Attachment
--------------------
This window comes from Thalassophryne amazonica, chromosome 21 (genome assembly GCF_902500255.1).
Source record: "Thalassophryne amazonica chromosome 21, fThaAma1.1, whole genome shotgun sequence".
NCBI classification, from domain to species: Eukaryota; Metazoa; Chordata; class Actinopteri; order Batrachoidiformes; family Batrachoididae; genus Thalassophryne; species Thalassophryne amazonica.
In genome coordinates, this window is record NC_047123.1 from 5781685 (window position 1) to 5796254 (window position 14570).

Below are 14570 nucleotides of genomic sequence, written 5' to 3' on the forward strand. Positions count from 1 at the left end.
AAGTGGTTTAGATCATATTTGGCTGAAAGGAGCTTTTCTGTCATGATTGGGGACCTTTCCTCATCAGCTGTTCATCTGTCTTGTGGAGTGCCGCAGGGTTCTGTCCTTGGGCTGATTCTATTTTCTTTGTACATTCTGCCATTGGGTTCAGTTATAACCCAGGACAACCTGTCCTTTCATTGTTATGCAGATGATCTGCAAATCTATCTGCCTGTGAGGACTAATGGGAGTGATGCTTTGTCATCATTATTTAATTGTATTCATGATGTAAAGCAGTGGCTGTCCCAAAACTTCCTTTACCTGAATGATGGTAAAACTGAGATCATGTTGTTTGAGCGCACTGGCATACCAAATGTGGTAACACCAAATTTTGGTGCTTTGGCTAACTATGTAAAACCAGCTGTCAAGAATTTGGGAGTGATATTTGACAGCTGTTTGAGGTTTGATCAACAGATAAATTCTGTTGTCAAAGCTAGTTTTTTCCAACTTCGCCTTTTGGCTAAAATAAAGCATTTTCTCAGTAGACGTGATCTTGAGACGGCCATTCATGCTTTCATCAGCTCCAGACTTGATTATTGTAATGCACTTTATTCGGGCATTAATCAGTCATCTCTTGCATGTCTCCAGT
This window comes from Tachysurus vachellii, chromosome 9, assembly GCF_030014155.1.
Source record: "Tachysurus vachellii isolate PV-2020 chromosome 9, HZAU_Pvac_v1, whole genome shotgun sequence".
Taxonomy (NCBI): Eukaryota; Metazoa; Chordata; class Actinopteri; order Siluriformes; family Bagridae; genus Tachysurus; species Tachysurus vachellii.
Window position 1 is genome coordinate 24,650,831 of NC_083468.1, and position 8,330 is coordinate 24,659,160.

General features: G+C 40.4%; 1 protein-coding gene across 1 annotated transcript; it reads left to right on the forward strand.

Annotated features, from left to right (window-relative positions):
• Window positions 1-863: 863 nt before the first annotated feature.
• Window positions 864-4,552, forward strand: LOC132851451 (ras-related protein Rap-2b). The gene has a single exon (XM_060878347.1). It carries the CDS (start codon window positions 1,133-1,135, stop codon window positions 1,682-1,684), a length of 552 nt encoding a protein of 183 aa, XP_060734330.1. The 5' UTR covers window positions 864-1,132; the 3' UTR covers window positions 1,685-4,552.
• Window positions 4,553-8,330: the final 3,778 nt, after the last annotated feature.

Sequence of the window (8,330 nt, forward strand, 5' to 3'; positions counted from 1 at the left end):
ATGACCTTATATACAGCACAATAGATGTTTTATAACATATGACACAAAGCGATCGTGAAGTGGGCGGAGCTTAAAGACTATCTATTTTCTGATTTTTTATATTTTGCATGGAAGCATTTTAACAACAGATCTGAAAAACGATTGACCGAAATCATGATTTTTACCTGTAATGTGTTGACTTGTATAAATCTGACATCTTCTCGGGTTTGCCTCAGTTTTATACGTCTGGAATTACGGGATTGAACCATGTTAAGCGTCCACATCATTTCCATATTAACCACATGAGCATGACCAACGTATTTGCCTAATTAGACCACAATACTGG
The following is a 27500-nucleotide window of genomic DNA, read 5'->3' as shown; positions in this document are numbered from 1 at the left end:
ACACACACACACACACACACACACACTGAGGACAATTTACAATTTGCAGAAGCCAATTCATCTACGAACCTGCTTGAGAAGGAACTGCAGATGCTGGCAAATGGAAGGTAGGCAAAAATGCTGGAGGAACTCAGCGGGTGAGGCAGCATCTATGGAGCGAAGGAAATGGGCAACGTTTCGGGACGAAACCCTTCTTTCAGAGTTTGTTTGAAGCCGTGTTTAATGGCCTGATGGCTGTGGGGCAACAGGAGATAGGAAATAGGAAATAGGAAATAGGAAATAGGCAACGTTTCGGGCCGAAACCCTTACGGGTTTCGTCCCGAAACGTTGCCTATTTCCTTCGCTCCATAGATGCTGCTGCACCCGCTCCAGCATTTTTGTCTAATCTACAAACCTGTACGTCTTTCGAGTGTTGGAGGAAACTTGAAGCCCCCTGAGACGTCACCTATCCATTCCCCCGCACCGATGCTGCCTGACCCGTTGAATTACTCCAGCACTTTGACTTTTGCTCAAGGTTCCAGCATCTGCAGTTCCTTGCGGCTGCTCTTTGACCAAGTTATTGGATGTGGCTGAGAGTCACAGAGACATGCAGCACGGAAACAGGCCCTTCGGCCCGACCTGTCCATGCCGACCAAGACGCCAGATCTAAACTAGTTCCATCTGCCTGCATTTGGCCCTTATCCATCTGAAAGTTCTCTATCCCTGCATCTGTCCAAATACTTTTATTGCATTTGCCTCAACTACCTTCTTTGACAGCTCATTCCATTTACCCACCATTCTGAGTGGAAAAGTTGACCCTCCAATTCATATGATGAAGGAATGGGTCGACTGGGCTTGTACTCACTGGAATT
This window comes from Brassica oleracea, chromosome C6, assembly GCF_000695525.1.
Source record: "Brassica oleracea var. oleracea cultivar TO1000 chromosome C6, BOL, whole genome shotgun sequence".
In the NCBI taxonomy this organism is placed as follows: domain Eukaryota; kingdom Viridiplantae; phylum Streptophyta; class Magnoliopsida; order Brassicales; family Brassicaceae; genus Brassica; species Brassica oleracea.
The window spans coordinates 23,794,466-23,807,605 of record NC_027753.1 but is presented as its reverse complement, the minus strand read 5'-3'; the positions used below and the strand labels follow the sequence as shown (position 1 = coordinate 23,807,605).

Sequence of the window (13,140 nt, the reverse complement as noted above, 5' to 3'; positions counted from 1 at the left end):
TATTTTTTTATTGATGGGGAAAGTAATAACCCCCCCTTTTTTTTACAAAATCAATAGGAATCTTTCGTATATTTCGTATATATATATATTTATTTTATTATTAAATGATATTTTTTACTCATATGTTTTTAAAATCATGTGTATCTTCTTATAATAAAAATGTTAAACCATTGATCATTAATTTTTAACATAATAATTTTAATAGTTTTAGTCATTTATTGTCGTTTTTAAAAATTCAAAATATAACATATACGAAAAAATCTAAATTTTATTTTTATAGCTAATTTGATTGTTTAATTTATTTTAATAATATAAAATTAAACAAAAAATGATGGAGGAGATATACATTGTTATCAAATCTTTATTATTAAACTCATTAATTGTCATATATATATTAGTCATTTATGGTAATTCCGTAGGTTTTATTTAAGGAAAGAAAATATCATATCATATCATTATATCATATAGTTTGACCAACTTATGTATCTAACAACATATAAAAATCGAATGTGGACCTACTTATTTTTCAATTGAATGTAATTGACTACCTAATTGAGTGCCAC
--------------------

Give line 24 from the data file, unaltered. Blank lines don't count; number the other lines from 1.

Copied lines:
Sequence of the window (13,140 nt, the reverse complement as noted above, 5' to 3'; positions counted from 1 at the left end):